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Evangelism - Myers Mott Maggay Linthicum        
Phoebe Palmer was an early woman evangelist who also was a leader to starting the first settlement house in New York City.  The first Palmer quotes come the book, Phoebe Palmer: Selected Writings, ed. Tomas C. Oden.  

on slavery
""Tis Ethiopia's vented sigh, Heard in that grief-imploring moan; Hear, Christians, hear her anguished cry, 'Restore, restore to us our own; Oh! land with sons and daughters free, Make our long captive ones like thee. ... Doth liberty stand mountain-strong, And view such claims unsatisfied, When she hath cried so loud, so long, And Freemen have her call denied? Wake! Patriots, wake, cry, now be free! Rise Afric, hail thy liberty." ("Ode for the Fourth of July, 1831, p. 84)

on Palmer
     "For Phoebe Palmer, the experience of divine grace led directly to an energetic life of active social service. Rather than following an individualistic patter frequently association with Protestant pietism, she became a leading innovator of social action and reform in urban American Protestantism. She established one of America's earliest prison ministries, visiting prisoners regularly in New York's notorious prison, The Tombs. She contributed materially to the relief of the urban poor, worked at alcoholic rehabilitation, and cared personally for orphans and the hungry." (p. 12)

This excerpt is from The Life and letters of Mrs. Phoebe Palmer, 1881.

     "When the rebels took up arms, and made themselves so obviously outlaws, who would not have thought that the abolishment of slavery, might have gone on quietly and surely, without so much pandering to the South. ... I do not doubt but the God of nations has long had a controversy with us on account of this national sin, and an awful conviction has rested on my mind that thousands, if not tens of thousands, of those who are flesh of our flesh, and bone of our bone, may yet fall, if we do not, as a national, hasten to the thing that is right before God and man."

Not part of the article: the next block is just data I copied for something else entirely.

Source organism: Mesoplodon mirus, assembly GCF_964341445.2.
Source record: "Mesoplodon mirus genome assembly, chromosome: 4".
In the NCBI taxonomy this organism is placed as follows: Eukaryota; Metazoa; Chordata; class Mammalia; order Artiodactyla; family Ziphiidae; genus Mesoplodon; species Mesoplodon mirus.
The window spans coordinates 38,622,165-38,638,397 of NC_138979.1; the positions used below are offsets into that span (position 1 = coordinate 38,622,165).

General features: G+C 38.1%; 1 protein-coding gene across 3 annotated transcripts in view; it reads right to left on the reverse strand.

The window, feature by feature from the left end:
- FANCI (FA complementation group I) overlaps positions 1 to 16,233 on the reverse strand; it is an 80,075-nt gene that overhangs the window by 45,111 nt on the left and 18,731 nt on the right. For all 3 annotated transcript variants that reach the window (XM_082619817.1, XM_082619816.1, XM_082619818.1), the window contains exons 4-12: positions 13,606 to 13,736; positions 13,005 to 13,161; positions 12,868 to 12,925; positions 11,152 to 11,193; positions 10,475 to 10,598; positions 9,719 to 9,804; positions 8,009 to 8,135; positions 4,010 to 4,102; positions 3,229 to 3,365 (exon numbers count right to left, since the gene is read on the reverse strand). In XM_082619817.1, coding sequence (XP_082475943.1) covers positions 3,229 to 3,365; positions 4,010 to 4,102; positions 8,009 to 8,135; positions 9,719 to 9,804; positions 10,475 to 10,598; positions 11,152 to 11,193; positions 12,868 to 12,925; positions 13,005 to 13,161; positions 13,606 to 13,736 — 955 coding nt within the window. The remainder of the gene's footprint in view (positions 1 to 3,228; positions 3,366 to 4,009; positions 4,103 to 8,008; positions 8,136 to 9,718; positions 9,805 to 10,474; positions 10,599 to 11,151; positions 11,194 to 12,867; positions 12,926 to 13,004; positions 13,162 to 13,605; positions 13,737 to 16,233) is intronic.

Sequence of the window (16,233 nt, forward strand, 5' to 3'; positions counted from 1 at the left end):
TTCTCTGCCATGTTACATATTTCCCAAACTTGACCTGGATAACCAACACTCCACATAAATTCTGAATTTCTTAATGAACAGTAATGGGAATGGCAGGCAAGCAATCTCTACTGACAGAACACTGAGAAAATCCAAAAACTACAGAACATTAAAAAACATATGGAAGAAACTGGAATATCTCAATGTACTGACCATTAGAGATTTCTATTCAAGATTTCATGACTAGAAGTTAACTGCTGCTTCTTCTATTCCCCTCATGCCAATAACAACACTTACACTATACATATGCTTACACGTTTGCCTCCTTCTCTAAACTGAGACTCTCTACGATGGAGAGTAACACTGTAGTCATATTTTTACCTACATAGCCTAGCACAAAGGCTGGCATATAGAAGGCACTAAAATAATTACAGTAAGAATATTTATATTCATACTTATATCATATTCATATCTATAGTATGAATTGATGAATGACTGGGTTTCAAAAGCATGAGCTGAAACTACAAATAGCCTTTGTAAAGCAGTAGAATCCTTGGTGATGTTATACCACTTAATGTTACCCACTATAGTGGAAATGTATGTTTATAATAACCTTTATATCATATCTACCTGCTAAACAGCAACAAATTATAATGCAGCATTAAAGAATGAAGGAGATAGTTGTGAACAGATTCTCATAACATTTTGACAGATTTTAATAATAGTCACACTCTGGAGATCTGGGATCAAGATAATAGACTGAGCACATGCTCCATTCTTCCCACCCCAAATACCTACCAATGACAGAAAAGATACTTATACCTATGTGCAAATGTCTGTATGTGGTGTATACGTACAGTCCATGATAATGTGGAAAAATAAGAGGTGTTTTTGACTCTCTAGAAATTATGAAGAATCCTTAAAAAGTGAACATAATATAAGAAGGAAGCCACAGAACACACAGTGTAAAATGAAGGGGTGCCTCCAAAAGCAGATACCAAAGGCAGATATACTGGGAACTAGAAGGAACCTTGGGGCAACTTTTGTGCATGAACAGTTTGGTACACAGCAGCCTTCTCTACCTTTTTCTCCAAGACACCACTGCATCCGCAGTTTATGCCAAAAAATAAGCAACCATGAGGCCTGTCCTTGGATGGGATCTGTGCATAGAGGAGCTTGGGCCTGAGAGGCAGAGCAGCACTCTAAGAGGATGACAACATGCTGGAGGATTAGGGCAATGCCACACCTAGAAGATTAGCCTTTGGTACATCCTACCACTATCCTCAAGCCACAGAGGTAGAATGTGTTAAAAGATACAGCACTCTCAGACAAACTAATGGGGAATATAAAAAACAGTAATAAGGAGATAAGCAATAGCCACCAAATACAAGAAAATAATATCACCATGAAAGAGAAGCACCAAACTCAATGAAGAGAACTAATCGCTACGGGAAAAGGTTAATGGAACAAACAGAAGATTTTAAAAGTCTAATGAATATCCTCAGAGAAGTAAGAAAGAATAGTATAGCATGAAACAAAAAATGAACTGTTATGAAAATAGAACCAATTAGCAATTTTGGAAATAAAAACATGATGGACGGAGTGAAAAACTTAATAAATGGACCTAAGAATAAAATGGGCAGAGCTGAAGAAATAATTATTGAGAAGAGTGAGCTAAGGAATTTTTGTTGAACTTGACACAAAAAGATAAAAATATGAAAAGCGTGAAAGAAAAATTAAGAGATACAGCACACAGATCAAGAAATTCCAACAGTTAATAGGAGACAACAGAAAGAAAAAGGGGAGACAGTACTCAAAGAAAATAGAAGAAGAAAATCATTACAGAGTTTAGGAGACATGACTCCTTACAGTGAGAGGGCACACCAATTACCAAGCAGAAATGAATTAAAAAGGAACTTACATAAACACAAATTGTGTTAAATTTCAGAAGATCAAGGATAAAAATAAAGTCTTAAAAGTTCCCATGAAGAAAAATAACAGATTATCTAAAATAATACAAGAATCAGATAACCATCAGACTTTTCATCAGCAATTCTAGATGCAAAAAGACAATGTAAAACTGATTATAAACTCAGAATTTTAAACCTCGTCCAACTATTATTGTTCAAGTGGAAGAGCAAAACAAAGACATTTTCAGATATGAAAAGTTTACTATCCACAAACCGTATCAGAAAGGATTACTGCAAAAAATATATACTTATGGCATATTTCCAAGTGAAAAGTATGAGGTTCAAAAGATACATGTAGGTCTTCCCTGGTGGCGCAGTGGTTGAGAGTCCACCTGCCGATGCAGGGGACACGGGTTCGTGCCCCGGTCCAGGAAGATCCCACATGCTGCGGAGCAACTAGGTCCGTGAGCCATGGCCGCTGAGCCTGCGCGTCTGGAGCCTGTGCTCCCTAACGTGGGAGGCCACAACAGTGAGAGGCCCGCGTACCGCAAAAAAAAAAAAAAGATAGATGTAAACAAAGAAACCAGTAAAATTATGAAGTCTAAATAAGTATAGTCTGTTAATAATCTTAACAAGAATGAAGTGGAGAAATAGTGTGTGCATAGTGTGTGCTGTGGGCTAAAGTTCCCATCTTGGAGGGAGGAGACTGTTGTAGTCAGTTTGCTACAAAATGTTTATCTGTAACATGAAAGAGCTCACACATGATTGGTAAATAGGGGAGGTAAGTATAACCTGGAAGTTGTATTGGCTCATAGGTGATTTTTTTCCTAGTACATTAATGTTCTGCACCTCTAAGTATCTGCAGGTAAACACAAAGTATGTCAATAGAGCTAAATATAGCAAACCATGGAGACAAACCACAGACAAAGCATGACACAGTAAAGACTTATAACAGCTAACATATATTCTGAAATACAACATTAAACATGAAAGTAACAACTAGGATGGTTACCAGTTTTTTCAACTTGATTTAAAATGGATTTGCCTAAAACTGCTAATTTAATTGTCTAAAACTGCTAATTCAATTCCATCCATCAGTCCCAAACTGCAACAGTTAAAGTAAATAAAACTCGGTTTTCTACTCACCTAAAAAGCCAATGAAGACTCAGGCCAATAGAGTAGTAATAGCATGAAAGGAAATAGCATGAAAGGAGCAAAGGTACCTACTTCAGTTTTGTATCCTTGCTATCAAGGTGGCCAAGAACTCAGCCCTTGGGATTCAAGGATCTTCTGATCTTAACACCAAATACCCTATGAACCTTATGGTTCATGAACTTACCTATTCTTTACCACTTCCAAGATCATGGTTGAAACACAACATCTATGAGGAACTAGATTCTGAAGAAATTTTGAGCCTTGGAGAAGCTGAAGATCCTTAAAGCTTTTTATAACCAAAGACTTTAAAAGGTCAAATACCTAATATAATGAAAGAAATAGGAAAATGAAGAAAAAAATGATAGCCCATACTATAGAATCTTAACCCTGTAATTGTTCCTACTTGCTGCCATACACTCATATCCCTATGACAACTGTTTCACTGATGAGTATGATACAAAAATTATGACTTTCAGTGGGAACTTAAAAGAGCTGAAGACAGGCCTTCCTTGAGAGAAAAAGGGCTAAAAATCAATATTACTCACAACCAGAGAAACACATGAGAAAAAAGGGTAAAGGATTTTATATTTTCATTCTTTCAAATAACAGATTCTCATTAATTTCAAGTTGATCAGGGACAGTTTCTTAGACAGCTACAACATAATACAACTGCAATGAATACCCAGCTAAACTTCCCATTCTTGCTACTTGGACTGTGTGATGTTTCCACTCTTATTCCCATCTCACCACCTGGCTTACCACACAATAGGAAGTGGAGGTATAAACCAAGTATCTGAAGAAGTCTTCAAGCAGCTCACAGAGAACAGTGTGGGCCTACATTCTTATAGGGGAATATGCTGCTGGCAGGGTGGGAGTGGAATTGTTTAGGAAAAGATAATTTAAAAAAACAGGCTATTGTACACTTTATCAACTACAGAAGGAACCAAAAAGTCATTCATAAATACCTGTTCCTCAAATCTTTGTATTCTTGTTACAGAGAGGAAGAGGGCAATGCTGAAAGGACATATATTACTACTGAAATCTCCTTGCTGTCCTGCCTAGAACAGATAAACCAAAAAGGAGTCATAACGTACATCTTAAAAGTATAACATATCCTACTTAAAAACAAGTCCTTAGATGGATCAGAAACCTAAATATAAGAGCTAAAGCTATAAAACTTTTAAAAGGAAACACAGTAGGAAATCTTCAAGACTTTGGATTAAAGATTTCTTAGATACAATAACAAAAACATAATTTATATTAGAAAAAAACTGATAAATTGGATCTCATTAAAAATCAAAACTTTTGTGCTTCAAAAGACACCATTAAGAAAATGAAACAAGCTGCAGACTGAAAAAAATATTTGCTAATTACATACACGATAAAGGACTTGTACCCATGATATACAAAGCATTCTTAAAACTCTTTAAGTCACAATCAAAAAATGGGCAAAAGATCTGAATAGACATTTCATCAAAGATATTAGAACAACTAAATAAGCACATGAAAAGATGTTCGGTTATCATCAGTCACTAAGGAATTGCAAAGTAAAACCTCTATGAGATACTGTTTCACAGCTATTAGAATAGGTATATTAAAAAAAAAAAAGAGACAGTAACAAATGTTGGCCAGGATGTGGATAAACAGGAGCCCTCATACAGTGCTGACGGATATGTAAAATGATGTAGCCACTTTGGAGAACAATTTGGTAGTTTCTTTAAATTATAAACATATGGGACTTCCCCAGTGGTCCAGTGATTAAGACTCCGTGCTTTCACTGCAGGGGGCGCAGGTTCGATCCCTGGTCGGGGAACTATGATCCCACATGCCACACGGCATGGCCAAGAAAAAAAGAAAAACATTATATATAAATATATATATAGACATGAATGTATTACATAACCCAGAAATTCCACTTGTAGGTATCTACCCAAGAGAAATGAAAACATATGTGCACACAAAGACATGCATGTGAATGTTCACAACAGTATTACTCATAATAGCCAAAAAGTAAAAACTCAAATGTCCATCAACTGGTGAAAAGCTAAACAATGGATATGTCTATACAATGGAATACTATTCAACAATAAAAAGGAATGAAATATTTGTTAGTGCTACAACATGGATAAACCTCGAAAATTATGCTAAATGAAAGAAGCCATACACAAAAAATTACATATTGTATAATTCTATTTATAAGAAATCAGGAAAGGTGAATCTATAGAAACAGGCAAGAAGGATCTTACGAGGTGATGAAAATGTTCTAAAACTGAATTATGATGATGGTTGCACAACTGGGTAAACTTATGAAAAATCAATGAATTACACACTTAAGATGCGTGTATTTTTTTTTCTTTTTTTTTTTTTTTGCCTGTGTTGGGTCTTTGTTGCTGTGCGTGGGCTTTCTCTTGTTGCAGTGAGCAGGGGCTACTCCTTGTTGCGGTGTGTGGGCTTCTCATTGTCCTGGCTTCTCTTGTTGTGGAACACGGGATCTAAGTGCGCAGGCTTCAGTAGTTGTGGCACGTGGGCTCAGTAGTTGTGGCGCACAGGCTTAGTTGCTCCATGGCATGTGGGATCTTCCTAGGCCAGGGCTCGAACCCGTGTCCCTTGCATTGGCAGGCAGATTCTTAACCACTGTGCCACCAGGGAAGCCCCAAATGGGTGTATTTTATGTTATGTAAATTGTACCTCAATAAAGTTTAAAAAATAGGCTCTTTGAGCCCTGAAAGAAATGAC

The following quotes come from Four Years in the Old World, by Phoebe Palmer, 1867.

      "Men of wealth and position we have in most churches. These, by virtue of their station have a work to do which those of lower worldly position cannot so well reach. But, alas! how few rich men are willing to be answerable to the responsibilities of their position, and in faithfulness remind their neighbors, rolling in luxury and ease, of the necessity of living in preparation for eternity, in view of the shortness of time and the reckonings of the last day!" (p. 157-8)

     "Every one is acquainted with European customs , and habits of thought, is aware that the distinction between the poor and the rich, or the common people and the aristocracy, is humiliating to a degree unknown in most parts of America. It is seen in every thing, and everywhere abounds. 
     "Now the King of kings, and Lord of lards, the blessed and only Potentate, seems to be singling out the most lowly in life as subjects of his kingdom. The rich and honorable of this world look on with awe and amazement. I would not, of course, favor the idea that God is a respecter of persons. But now God is pouring contempt on human pride. The illiterate poor, who have little opportunity for the attainment of religious knowledge or instruction of any sort, are being enlightened by the direct rays of the Sun of Righteousness in a seemingly miraculous manner' while those who have all their lives listened to the gospel in their cushioned pews are left to follow what they have long known to be the voice of conscience, without these extraordinary influences."

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